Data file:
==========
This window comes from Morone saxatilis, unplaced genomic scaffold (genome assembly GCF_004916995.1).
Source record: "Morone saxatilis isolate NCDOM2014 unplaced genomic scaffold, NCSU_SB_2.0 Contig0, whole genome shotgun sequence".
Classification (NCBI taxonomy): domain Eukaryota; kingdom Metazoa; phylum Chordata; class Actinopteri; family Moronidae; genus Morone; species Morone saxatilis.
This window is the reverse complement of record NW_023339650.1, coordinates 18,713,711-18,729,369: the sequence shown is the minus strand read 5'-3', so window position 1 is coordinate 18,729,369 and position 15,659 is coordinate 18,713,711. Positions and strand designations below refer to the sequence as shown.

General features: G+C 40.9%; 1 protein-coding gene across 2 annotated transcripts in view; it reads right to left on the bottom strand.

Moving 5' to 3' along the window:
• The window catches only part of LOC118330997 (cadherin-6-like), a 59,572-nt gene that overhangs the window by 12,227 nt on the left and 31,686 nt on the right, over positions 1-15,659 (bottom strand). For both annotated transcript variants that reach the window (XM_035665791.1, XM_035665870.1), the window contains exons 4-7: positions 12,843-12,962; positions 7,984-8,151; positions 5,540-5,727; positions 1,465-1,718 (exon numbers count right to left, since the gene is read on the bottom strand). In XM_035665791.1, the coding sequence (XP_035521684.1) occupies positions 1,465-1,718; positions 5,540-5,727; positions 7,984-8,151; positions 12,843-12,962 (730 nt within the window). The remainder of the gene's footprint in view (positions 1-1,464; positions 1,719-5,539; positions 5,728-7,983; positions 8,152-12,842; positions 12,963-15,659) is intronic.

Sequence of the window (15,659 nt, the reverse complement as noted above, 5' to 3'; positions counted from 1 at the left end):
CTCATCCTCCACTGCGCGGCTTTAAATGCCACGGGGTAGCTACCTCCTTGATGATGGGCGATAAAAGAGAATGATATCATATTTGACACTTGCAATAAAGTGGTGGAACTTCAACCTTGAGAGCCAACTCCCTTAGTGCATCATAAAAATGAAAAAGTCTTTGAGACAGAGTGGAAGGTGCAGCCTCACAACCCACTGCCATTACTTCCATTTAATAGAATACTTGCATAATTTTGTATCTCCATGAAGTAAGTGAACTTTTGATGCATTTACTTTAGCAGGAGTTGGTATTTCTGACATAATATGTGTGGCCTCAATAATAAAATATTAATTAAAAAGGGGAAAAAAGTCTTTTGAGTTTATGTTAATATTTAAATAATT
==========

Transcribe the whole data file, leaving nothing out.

This window comes from Morone saxatilis, unplaced genomic scaffold (genome assembly GCF_004916995.1).
Source record: "Morone saxatilis isolate NCDOM2014 unplaced genomic scaffold, NCSU_SB_2.0 Contig0, whole genome shotgun sequence".
Classification (NCBI taxonomy): domain Eukaryota; kingdom Metazoa; phylum Chordata; class Actinopteri; family Moronidae; genus Morone; species Morone saxatilis.
This window is the reverse complement of record NW_023339650.1, coordinates 18,713,711-18,729,369: the sequence shown is the minus strand read 5'-3', so window position 1 is coordinate 18,729,369 and position 15,659 is coordinate 18,713,711. Positions and strand designations below refer to the sequence as shown.

General features: G+C 40.9%; 1 protein-coding gene across 2 annotated transcripts in view; it reads right to left on the bottom strand.

Moving 5' to 3' along the window:
• The window catches only part of LOC118330997 (cadherin-6-like), a 59,572-nt gene that overhangs the window by 12,227 nt on the left and 31,686 nt on the right, over positions 1-15,659 (bottom strand). For both annotated transcript variants that reach the window (XM_035665791.1, XM_035665870.1), the window contains exons 4-7: positions 12,843-12,962; positions 7,984-8,151; positions 5,540-5,727; positions 1,465-1,718 (exon numbers count right to left, since the gene is read on the bottom strand). In XM_035665791.1, the coding sequence (XP_035521684.1) occupies positions 1,465-1,718; positions 5,540-5,727; positions 7,984-8,151; positions 12,843-12,962 (730 nt within the window). The remainder of the gene's footprint in view (positions 1-1,464; positions 1,719-5,539; positions 5,728-7,983; positions 8,152-12,842; positions 12,963-15,659) is intronic.

Sequence of the window (15,659 nt, the reverse complement as noted above, 5' to 3'; positions counted from 1 at the left end):
CTCATCCTCCACTGCGCGGCTTTAAATGCCACGGGGTAGCTACCTCCTTGATGATGGGCGATAAAAGAGAATGATATCATATTTGACACTTGCAATAAAGTGGTGGAACTTCAACCTTGAGAGCCAACTCCCTTAGTGCATCATAAAAATGAAAAAGTCTTTGAGACAGAGTGGAAGGTGCAGCCTCACAACCCACTGCCATTACTTCCATTTAATAGAATACTTGCATAATTTTGTATCTCCATGAAGTAAGTGAACTTTTGATGCATTTACTTTAGCAGGAGTTGGTATTTCTGACATAATATGTGTGGCCTCAATAATAAAATATTAATTAAAAAGGGGAAAAAAGTCTTTTGAGTTTATGTTAATATTTAAATAATT